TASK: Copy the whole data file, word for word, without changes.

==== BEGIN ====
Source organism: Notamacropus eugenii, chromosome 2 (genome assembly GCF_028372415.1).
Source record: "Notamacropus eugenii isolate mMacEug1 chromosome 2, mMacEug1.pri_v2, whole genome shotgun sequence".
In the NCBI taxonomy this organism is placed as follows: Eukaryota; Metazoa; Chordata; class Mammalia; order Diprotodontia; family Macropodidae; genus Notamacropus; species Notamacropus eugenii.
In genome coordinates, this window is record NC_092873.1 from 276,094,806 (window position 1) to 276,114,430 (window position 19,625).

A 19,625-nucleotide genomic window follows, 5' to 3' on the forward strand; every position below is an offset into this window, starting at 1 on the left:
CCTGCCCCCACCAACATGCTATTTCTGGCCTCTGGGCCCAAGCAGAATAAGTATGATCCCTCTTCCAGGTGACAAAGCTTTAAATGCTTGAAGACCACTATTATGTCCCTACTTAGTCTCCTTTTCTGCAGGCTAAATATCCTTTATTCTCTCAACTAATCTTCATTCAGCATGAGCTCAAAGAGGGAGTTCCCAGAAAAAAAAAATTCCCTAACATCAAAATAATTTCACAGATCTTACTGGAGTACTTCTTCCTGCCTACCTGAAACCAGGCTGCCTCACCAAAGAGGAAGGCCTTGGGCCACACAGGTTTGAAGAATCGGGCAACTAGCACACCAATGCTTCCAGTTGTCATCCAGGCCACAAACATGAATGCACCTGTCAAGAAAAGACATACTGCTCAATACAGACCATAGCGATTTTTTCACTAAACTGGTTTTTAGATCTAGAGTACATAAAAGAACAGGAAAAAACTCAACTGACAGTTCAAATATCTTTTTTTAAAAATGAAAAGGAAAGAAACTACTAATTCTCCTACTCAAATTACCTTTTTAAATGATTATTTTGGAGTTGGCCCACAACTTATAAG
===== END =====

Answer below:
Source organism: Notamacropus eugenii, chromosome 2 (genome assembly GCF_028372415.1).
Source record: "Notamacropus eugenii isolate mMacEug1 chromosome 2, mMacEug1.pri_v2, whole genome shotgun sequence".
In the NCBI taxonomy this organism is placed as follows: Eukaryota; Metazoa; Chordata; class Mammalia; order Diprotodontia; family Macropodidae; genus Notamacropus; species Notamacropus eugenii.
In genome coordinates, this window is record NC_092873.1 from 276,094,806 (window position 1) to 276,114,430 (window position 19,625).

A 19,625-nucleotide genomic window follows, 5' to 3' on the forward strand; every position below is an offset into this window, starting at 1 on the left:
CCTGCCCCCACCAACATGCTATTTCTGGCCTCTGGGCCCAAGCAGAATAAGTATGATCCCTCTTCCAGGTGACAAAGCTTTAAATGCTTGAAGACCACTATTATGTCCCTACTTAGTCTCCTTTTCTGCAGGCTAAATATCCTTTATTCTCTCAACTAATCTTCATTCAGCATGAGCTCAAAGAGGGAGTTCCCAGAAAAAAAAAATTCCCTAACATCAAAATAATTTCACAGATCTTACTGGAGTACTTCTTCCTGCCTACCTGAAACCAGGCTGCCTCACCAAAGAGGAAGGCCTTGGGCCACACAGGTTTGAAGAATCGGGCAACTAGCACACCAATGCTTCCAGTTGTCATCCAGGCCACAAACATGAATGCACCTGTCAAGAAAAGACATACTGCTCAATACAGACCATAGCGATTTTTTCACTAAACTGGTTTTTAGATCTAGAGTACATAAAAGAACAGGAAAAAACTCAACTGACAGTTCAAATATCTTTTTTTAAAAATGAAAAGGAAAGAAACTACTAATTCTCCTACTCAAATTACCTTTTTAAATGATTATTTTGGAGTTGGCCCACAACTTATAAG